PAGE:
This cultural history course examines the lives and the representations of women and children in the Greek and Roman worlds. Through attention to written, epigraphic, visual and material culture, students will gain knowledge of the lives of and attitudes towards women and children in antiquity.
Not currently offered.
This Course was last offered in Winter - 2021.
On successful completion of the course students will be able to:
1. Identify various sources of evidence for information on, and knowledge of, women and children in ancient Greece and Rome;
2. Analyse women's lives - and the lives and lifecycle of children in antiquity;
3. Evaluate related modern criticism (including feminist critique) of the given areas;
4. Compare linkages and influences on later literary and cultural environments.
The course begins with the earliest evidence of the lives of women and children in antiquity; namely, Early Bronze Age Greece. Following a chronological framework, students are introduced to major developments and changes in the lives, status, treatment and representation of women and children in both ancient Greece and Rome. Individual women are discussed, including mythical and / or legendary women, through to historical figures, such as Sappho, Aspasia and, from Rome, Cornelia, mother of the Gracchi, and the women of the imperial court. The close connection between women and children, particularly in relation to the role of women as mothers, is a theme of this course.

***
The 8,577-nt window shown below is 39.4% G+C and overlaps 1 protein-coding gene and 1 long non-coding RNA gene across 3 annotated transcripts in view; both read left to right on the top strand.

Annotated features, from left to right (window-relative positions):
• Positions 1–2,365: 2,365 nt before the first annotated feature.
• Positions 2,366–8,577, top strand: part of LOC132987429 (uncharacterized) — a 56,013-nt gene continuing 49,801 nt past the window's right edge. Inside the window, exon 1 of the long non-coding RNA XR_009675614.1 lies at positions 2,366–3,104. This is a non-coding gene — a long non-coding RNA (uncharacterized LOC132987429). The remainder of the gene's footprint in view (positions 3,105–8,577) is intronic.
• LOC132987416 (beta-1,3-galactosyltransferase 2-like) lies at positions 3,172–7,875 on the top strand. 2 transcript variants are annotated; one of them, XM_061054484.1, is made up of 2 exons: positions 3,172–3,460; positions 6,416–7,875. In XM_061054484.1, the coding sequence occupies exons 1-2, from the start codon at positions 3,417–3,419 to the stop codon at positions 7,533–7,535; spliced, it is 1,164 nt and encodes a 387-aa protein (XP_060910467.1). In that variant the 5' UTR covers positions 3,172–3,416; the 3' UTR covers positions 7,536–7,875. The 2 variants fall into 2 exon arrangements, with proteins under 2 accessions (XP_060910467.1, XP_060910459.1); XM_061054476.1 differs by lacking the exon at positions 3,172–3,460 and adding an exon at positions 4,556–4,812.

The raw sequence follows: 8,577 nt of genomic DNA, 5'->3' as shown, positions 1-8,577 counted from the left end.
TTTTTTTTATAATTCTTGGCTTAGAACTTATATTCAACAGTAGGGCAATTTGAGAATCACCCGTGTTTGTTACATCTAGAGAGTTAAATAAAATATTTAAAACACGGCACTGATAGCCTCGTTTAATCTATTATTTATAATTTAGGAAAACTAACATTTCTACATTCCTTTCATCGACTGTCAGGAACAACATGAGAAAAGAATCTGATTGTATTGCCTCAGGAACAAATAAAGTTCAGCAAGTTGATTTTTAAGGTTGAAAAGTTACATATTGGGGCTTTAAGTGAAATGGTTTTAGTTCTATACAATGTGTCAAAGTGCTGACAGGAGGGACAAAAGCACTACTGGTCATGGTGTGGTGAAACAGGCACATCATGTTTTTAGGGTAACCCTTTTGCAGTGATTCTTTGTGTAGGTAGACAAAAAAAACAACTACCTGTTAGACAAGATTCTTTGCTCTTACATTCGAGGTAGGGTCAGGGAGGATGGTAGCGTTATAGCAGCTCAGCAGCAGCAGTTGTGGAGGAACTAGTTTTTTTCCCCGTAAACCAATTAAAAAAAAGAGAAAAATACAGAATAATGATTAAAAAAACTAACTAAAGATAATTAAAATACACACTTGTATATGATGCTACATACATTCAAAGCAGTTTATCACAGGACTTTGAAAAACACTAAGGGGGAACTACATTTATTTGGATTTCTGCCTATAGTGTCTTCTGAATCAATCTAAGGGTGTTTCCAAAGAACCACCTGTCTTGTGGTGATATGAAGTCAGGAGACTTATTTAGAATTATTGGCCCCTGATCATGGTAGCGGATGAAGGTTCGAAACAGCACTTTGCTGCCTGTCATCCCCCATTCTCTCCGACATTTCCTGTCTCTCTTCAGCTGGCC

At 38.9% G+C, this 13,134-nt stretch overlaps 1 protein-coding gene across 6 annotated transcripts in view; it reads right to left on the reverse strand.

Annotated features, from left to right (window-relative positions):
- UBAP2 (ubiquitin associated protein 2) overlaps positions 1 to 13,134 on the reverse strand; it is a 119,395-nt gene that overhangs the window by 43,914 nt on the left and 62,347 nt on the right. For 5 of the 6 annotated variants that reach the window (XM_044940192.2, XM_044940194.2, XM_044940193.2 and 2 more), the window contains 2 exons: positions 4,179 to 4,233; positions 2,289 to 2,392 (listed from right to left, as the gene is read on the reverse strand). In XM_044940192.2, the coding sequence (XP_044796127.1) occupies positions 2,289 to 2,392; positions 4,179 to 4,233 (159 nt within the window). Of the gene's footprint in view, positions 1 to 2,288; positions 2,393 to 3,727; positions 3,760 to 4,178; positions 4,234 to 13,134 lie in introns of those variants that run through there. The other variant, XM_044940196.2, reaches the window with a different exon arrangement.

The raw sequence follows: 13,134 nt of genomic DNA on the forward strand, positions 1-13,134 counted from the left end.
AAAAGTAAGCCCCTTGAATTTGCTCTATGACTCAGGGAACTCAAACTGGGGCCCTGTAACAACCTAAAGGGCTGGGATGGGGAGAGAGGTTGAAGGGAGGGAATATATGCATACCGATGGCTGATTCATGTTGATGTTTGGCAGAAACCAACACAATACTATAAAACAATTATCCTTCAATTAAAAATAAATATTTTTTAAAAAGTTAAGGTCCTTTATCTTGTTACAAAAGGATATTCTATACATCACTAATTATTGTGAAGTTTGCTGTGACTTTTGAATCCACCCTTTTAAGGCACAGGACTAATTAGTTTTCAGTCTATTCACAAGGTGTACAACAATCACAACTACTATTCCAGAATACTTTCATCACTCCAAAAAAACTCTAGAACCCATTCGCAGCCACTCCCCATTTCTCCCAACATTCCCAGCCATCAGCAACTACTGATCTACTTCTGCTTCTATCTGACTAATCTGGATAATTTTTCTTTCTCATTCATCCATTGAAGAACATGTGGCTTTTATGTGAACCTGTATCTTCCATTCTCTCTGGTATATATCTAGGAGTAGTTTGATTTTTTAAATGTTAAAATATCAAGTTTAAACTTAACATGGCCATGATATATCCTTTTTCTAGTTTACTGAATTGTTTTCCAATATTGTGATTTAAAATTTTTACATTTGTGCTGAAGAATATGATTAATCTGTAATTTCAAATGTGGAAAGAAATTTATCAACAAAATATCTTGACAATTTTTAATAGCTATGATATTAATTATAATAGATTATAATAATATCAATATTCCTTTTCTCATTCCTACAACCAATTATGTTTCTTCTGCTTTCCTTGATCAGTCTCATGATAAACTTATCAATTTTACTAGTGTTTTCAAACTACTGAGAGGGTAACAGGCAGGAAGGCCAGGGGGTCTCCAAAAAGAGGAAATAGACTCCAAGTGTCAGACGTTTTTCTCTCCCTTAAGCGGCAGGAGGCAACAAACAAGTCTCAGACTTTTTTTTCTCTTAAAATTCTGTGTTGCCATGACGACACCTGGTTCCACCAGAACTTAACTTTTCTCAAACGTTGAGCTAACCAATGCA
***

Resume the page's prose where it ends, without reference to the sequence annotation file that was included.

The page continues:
This course replaces AHIS3600. If you have successfully completed AHIS3600 you cannot enrol in this course.
AHIS1000 or other Ancient History or History courses at 1000 level.
Journal: Journal (35%)
Written Assignment: 3 seminar papers (@ 15% each = 45%)
Quiz: Online Quiz (20%)
The University of Newcastle acknowledges the traditional custodians of the lands within our footprint areas: Awabakal, Darkinjung, Biripai, Worimi, Wonnarua, and Eora Nations. We also pay respect to the wisdom of our Elders past and present.